One Million Beethoven Fans Can’t Be Wrong

The BBC offered it—a free download of all nine of Beethoven’s symphonies—and the people came. When the stats came back that more than a million electronic copies had been snagged during the month, Roger Wright, controller of Radio 3, declared in a rhapsodic PR statement, “The response has been incredible and much bigger that we expected…we hope this will encourage new audiences to explore online classical music.”

Bloggers picked up the news of the free downloads and spread the word throughout Internetland. On message boards, people discussed the impact the project was having and, in at least one case I found, how the BBC Beethoven season in general had inspired a listener to pull an old copy of the “Emperor” Concerto out of the piano bench and start practicing again.

Just when I though the classical industry was about to call for a tickertape parade and burn copies of Lebrecht’s Who Killed Classical Music? in the streets, word came over the transom that the classical record companies were pissed off. They countered that by offering free downloads of Beethoven (quite legally, just to be clear), the BBC was effectively “devaluing the perceived value of music” and “that any further offers would be unfair competition” (as reported by the Independent, July 10, 2005).

There’s a lot of talk (and I mean a lot) at industry conferences about the imperative need to “broaden the audience” if we hope to have a healthy, economically solvent future. I’m a big believer in the “it’s not the music, it’s the packaging” theory of classical decline, and think a major problem is our insistence on clinging to models and expectations from the culture boom days that are gone. With the Beethoven Experience project, the BBC took a big step forward towards delivering the music to the audience on their terms rather than waiting for them to hurdle our velvet rope. The importance of this can’t be underestimated in an area where the discussion historically turns rather quickly to how to “fix” the audience so that they will wake up and understand how important our orchestras and new concert halls are to a community. Plus, if time is money, one million downloads, free of charge or not, still count for something. If it was offered for free and no one downloaded it, that would prove a serious societal devaluation.

I grasp the labels’ fear that sales of Beethoven symphony discs will be hit by the glut of free product available (though I leave the door open to the thought that the stats on this may prove quite the opposite). Maybe they also want to head off what could become a public radio trend. But with dozens of versions of the standard rep to choose from in the record bins, I wonder how this is at all that different from the business model they operate under already. Maybe this will inadvertently force the record industry to save itself by diverting their focus to new work no one has recorded so as to be the only kid on the block with such a product on offer. (Hey, a new music gal can dream, can’t she?) Such recordings will be out of the financial reach of the BBC.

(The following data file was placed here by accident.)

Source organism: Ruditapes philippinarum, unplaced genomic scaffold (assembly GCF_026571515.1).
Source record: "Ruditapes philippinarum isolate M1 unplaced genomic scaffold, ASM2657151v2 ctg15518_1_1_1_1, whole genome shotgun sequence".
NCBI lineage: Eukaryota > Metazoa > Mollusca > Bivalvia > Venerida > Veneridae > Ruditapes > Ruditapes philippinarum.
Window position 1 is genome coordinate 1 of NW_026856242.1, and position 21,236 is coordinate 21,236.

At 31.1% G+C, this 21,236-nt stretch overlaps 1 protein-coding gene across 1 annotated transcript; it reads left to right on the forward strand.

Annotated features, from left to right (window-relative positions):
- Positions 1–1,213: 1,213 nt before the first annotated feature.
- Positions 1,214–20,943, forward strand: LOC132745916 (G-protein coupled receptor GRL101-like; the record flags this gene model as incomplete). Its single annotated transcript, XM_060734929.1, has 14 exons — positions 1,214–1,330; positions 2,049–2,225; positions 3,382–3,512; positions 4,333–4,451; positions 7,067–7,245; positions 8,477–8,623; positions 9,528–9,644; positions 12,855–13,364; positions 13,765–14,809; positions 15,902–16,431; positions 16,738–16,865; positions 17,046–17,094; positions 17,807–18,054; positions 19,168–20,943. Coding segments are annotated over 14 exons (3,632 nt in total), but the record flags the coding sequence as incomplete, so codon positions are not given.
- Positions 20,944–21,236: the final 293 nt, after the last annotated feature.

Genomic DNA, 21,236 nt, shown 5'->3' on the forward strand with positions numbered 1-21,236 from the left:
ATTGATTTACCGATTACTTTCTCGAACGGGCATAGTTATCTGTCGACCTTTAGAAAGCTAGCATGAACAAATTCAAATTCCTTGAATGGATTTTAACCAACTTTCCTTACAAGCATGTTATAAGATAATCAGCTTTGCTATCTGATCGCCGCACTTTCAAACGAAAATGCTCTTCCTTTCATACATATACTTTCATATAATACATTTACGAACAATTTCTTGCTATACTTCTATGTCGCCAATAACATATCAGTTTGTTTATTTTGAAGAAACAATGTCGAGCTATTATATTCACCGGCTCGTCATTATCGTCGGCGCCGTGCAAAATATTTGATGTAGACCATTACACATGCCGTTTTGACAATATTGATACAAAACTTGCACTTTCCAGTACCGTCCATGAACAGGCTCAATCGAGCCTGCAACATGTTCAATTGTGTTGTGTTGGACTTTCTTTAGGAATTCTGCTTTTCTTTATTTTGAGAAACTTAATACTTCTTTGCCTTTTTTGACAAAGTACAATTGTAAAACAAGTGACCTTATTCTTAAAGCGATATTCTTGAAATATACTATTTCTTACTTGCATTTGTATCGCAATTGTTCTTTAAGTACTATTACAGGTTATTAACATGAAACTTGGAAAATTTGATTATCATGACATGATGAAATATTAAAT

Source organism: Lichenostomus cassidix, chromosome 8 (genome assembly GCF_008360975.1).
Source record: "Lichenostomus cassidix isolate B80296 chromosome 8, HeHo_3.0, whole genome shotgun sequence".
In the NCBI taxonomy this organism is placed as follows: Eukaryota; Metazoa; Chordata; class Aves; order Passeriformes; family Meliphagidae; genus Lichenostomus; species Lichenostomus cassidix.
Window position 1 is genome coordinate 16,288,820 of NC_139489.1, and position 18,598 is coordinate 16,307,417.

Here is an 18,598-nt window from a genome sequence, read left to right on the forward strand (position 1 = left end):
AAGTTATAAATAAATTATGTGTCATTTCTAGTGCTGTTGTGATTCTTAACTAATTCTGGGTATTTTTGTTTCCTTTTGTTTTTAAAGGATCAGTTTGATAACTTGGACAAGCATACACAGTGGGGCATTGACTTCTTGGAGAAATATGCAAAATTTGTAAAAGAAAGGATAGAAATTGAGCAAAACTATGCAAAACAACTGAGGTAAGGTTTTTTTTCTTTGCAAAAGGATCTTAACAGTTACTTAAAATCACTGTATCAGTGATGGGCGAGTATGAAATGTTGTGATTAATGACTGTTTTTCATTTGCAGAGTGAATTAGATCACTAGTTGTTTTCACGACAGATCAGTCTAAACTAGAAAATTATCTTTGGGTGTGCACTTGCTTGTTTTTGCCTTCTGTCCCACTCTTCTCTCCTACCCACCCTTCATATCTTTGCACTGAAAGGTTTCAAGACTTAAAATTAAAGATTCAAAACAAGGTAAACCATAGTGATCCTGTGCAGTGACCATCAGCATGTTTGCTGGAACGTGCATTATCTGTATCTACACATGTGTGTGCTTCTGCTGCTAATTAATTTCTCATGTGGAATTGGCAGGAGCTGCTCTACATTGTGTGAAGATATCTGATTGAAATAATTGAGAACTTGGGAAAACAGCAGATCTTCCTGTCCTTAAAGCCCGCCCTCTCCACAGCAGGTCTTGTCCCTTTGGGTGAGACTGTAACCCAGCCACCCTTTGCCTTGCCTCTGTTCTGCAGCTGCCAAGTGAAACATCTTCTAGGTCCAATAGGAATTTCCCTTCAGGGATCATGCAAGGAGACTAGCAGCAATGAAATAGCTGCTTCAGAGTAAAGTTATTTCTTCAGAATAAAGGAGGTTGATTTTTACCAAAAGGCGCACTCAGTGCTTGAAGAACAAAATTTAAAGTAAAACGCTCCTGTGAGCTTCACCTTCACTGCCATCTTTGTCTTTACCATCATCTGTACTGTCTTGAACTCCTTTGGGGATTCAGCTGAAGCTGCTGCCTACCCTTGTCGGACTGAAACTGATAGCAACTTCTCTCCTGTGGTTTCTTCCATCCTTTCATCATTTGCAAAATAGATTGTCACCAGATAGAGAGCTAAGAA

But back to Beethoven. In an industry with just a 3 percent share in the music sales market (according to a 2003 RIAA profile), a million downloads in a month represents a dramatic increase in public interest in your product. It’s an oddly schizophrenic message to be upset by a whole new group of music fans with a newly whetted appetite for orchestra music. Rather than chastise them (via publicly wrist-slapping the BBC), sell them more! Did you like Beethoven? Then how about Joan Tower? (When you think about it, it might not be so far fetched a marketing strategy.)

Ever get handed a free sample on the street, and then find yourself reaching for the product at the supermarket? Even though CDs are not 100 percent consumable, might we not evaluate this experiment in terms of a wine tasting? Not everyone will keep buying more bottles of their new discoveries, but a percentage will. And a group of those will likely start frequenting your store and trying other bottles on the shelves, even some who before were maybe strictly PBR guys.

Every week, the iTunes store offers a free “Single of the Week.” I’m in the habit of downloading the track, which has never been by an artist I’ve ever heard of, just to see if I like it. That’s all that it’s there for—a friendly invite to music fans to drop on by and see what a particular band is all about. If it nets the artist new fans (a.k.a. potential paying downloaders), it’s done its job. I don’t think anyone argues with the fact that classical music, new and old, has some PR to do with modern society. The BBC model seems like a campaign with real potential.

Let’s put it in real terms, though. If the BBC or iTunes was willing to feature a piece of yours next week as a free download, can I see a show of hands from the composers who would say “No, thanks!”?

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